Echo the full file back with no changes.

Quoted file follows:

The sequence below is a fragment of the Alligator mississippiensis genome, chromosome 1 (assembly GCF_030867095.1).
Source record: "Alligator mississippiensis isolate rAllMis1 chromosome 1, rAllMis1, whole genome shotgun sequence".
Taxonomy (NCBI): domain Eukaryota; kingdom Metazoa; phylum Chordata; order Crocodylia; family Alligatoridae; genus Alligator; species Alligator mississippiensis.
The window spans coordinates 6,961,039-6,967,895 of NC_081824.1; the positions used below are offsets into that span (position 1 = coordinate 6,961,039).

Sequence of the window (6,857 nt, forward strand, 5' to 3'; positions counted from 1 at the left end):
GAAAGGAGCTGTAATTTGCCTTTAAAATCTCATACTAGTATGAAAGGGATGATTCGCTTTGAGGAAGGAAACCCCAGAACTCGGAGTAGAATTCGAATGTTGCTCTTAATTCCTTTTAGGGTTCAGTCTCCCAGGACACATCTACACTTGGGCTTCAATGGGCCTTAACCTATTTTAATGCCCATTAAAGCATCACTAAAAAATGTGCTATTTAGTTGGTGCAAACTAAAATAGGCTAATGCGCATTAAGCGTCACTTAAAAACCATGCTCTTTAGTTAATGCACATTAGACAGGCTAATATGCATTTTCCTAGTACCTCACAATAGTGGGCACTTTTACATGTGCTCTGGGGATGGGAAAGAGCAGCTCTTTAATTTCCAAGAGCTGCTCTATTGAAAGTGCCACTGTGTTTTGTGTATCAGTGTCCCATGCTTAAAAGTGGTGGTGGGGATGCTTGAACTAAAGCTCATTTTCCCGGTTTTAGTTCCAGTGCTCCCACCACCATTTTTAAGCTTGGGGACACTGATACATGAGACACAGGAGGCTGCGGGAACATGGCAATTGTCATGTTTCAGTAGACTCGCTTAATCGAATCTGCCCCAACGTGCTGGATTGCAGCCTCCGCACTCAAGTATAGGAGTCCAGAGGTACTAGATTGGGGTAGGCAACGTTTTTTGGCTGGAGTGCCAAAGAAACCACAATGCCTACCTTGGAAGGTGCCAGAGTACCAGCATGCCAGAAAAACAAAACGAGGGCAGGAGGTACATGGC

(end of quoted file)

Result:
The sequence below is a fragment of the Alligator mississippiensis genome, chromosome 1 (assembly GCF_030867095.1).
Source record: "Alligator mississippiensis isolate rAllMis1 chromosome 1, rAllMis1, whole genome shotgun sequence".
Taxonomy (NCBI): domain Eukaryota; kingdom Metazoa; phylum Chordata; order Crocodylia; family Alligatoridae; genus Alligator; species Alligator mississippiensis.
The window spans coordinates 6,961,039-6,967,895 of NC_081824.1; the positions used below are offsets into that span (position 1 = coordinate 6,961,039).

Sequence of the window (6,857 nt, forward strand, 5' to 3'; positions counted from 1 at the left end):
GAAAGGAGCTGTAATTTGCCTTTAAAATCTCATACTAGTATGAAAGGGATGATTCGCTTTGAGGAAGGAAACCCCAGAACTCGGAGTAGAATTCGAATGTTGCTCTTAATTCCTTTTAGGGTTCAGTCTCCCAGGACACATCTACACTTGGGCTTCAATGGGCCTTAACCTATTTTAATGCCCATTAAAGCATCACTAAAAAATGTGCTATTTAGTTGGTGCAAACTAAAATAGGCTAATGCGCATTAAGCGTCACTTAAAAACCATGCTCTTTAGTTAATGCACATTAGACAGGCTAATATGCATTTTCCTAGTACCTCACAATAGTGGGCACTTTTACATGTGCTCTGGGGATGGGAAAGAGCAGCTCTTTAATTTCCAAGAGCTGCTCTATTGAAAGTGCCACTGTGTTTTGTGTATCAGTGTCCCATGCTTAAAAGTGGTGGTGGGGATGCTTGAACTAAAGCTCATTTTCCCGGTTTTAGTTCCAGTGCTCCCACCACCATTTTTAAGCTTGGGGACACTGATACATGAGACACAGGAGGCTGCGGGAACATGGCAATTGTCATGTTTCAGTAGACTCGCTTAATCGAATCTGCCCCAACGTGCTGGATTGCAGCCTCCGCACTCAAGTATAGGAGTCCAGAGGTACTAGATTGGGGTAGGCAACGTTTTTTGGCTGGAGTGCCAAAGAAACCACAATGCCTACCTTGGAAGGTGCCAGAGTACCAGCATGCCAGAAAAACAAAACGAGGGCAGGAGGTACATGGC